Debra Mugnani Monroe interviews consultant and career coach, Deborah Gavrin Frangquist of Chosen Futures
Part of the reason Monroe Personnel Service, LLC & Temptime is a leading employment agency in the San Francisco Bay Area is because we look at the potential of our candidates. When we place candidates they must have the skill set our clients need but that is just the beginning of the story. We also look at what our candidates can become. If the candidate will be challenged by their new employer in a way which allows the candidate to grow then both will benefit and prosper.
In his article “Leadership 101: Throw People in Over Their Heads and See What Happens” Lou Adler relates a wonderful story about working with interns. Monroe Personnel Service loves it’s interns as we are constantly challenged to challenge them and this keeps everyone motivated to work well together and bring our best to the table.
Leadership 101: Throw People in Over Their Heads and See What Happens
by Lou Adler
I spent a few hours last week with the CEO of a multi-plant international electronics manufacturing company. The CEO appeared to be an old-timer like me, but he seemed more like a new-age management guru once I heard his tale. He told me a story that all managers can learn from on how to develop people. He was describing his company’s first foray into hiring interns. It happened a few years ago and the stories he told – CEOs like to tell stories – provide insight into how to develop people, as well as how to implement a college intern program. Done properly, it’s also a great way to change your employer brand, but done improperly a quick way to lose it.
As I understand it, six interns were hired the first year, all MBAs with either an engineering, marketing or financial background. The groups were split into two teams evenly represented by their expertise. One team was given the assignment to determine if their U.S.-based OEM pricing model fully captured all of the costs associated with designing and building 1000+ different products at 10 different plants. The other assignment was determining if their product development and Asian manufacturing strategy was appropriate given a global shift in demand and shortened product lifecycles. The students were overwhelmed with the assignment and left with their confidence shaken. But with passports and plane tickets in hand, were sent on their way to locations near and far, expected to return with their answers in six weeks.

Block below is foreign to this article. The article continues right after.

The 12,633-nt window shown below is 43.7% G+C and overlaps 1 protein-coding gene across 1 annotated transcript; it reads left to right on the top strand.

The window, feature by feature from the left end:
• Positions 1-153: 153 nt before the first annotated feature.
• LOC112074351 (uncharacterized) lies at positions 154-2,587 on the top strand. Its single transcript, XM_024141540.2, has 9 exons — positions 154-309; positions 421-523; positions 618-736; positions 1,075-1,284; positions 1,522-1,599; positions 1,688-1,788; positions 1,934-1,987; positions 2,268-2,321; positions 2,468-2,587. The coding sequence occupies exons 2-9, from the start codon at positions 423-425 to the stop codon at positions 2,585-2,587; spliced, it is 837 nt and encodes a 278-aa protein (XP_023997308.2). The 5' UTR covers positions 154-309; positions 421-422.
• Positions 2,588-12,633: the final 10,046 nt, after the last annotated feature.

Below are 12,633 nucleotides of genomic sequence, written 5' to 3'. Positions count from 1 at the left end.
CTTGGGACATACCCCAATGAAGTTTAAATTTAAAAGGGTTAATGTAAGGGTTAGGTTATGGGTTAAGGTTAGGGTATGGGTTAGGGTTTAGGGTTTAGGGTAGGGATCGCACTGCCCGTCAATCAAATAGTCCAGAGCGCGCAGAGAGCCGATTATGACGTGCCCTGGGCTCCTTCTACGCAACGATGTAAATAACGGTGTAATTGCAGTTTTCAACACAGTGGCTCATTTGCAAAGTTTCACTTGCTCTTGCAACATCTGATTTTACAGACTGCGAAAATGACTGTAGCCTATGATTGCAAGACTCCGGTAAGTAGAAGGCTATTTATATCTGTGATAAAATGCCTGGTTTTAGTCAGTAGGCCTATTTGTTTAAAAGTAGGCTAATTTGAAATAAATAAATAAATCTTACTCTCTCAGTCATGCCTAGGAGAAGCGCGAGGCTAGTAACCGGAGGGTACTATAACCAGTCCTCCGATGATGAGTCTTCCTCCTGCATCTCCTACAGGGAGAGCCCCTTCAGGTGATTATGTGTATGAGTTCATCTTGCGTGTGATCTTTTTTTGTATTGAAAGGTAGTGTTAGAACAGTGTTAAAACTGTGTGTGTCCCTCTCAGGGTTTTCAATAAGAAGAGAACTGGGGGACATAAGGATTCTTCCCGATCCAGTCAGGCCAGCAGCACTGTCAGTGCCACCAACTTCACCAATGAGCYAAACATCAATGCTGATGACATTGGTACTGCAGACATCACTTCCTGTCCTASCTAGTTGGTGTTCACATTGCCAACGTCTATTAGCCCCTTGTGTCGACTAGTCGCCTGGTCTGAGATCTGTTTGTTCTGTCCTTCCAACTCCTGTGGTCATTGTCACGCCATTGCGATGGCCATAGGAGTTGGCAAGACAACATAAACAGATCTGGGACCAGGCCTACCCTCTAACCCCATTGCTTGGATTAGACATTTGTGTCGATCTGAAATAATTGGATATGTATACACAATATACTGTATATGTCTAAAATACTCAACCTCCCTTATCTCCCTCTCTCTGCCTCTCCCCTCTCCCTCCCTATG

Upon their return, and given time to prepare the final Powerpoints, each team presented their findings to the executive team of each business group. After two hours and with beaming pride, they gratefully and humbly accepted the standing ovations. There was an unexpected benefit: it turned out this is not only how you build great leaders, but a great employer brand, too. It seems that the next year, there was a palable buzz as a new group of MBAs eagerly awaited an opportunity to get their chance to be thrown in over their heads.
Unfortunately, this story is not typical and reminded me of a another group of interns I met a few years ago whose experiences were not so positive. While with a well-known company, they told me they were given little guidance, some make-work projects of little importance, little support or encouragement, and a disinterested final review by the leader in charge. Sadly, in September they were no different than when they started, other than for developing a Dilbert-like cynicism for Corporate America.
The lesson: throw good people in over their heads, give them the resources and support needed to achieve the challenging results, and expect confident and self-motivated leaders to emerge. Or, treat people as cogs in a wheel, and you’ll wind up with similar cogs.
Something related to think about – we promote people based on their performance, but hire people based on their experience. As Zig Ziglar said (who sadly passed away last week), “this is stinking thinking.” That’s why I believe when we hire people, we must focus on what they can do and become, not what they have and what they’ll get. This shift in thinking changes everything: how you build your employer brand, each line in your recruitment advertising, the screening and assessment process, the design of the ATS (applicant tracking system), each step in the application process, how compensation programs are developed, the role of hiring managers and recruiters, and whether we look for people to fill jobs, or we structure the jobs around the best people we can find who want real careers. The later seems a much better way to hire talented people. The benefit: more diversity, more military veterans being hired, more high-potential people being hired who are light on experience, and even better – the emergence of self-confident and motivated leaders who will ensure the future of your company. All you need to do is throw people in over their heads and see what happens.
Lou Adler is the Amazon best-selling author of Hire With Your Head (Wiley, 2007) and the award-winning Nightingale-Conant audio program, Talent Rules! His new book, The Essential Guide for Hiring and Getting Hired, will be published in January 2013.